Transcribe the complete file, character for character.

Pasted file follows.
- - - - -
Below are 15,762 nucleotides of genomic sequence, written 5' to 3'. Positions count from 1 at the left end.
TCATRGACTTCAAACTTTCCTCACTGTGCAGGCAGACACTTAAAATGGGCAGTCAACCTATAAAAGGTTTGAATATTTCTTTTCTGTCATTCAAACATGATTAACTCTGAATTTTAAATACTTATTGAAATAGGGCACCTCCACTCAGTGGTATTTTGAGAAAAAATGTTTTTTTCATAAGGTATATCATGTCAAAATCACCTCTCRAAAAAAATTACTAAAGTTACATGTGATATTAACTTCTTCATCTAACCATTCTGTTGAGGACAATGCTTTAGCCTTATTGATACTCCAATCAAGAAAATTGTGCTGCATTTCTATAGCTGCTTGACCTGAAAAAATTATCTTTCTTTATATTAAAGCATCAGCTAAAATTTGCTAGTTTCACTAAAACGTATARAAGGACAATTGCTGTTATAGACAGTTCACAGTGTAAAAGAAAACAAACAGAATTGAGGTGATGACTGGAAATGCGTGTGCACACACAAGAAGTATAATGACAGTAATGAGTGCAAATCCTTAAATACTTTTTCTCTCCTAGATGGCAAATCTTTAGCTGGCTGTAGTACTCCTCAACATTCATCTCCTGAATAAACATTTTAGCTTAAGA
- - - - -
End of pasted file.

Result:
Below are 15,762 nucleotides of genomic sequence, written 5' to 3'. Positions count from 1 at the left end.
TCATRGACTTCAAACTTTCCTCACTGTGCAGGCAGACACTTAAAATGGGCAGTCAACCTATAAAAGGTTTGAATATTTCTTTTCTGTCATTCAAACATGATTAACTCTGAATTTTAAATACTTATTGAAATAGGGCACCTCCACTCAGTGGTATTTTGAGAAAAAATGTTTTTTTCATAAGGTATATCATGTCAAAATCACCTCTCRAAAAAAATTACTAAAGTTACATGTGATATTAACTTCTTCATCTAACCATTCTGTTGAGGACAATGCTTTAGCCTTATTGATACTCCAATCAAGAAAATTGTGCTGCATTTCTATAGCTGCTTGACCTGAAAAAATTATCTTTCTTTATATTAAAGCATCAGCTAAAATTTGCTAGTTTCACTAAAACGTATARAAGGACAATTGCTGTTATAGACAGTTCACAGTGTAAAAGAAAACAAACAGAATTGAGGTGATGACTGGAAATGCGTGTGCACACACAAGAAGTATAATGACAGTAATGAGTGCAAATCCTTAAATACTTTTTCTCTCCTAGATGGCAAATCTTTAGCTGGCTGTAGTACTCCTCAACATTCATCTCCTGAATAAACATTTTAGCTTAAGA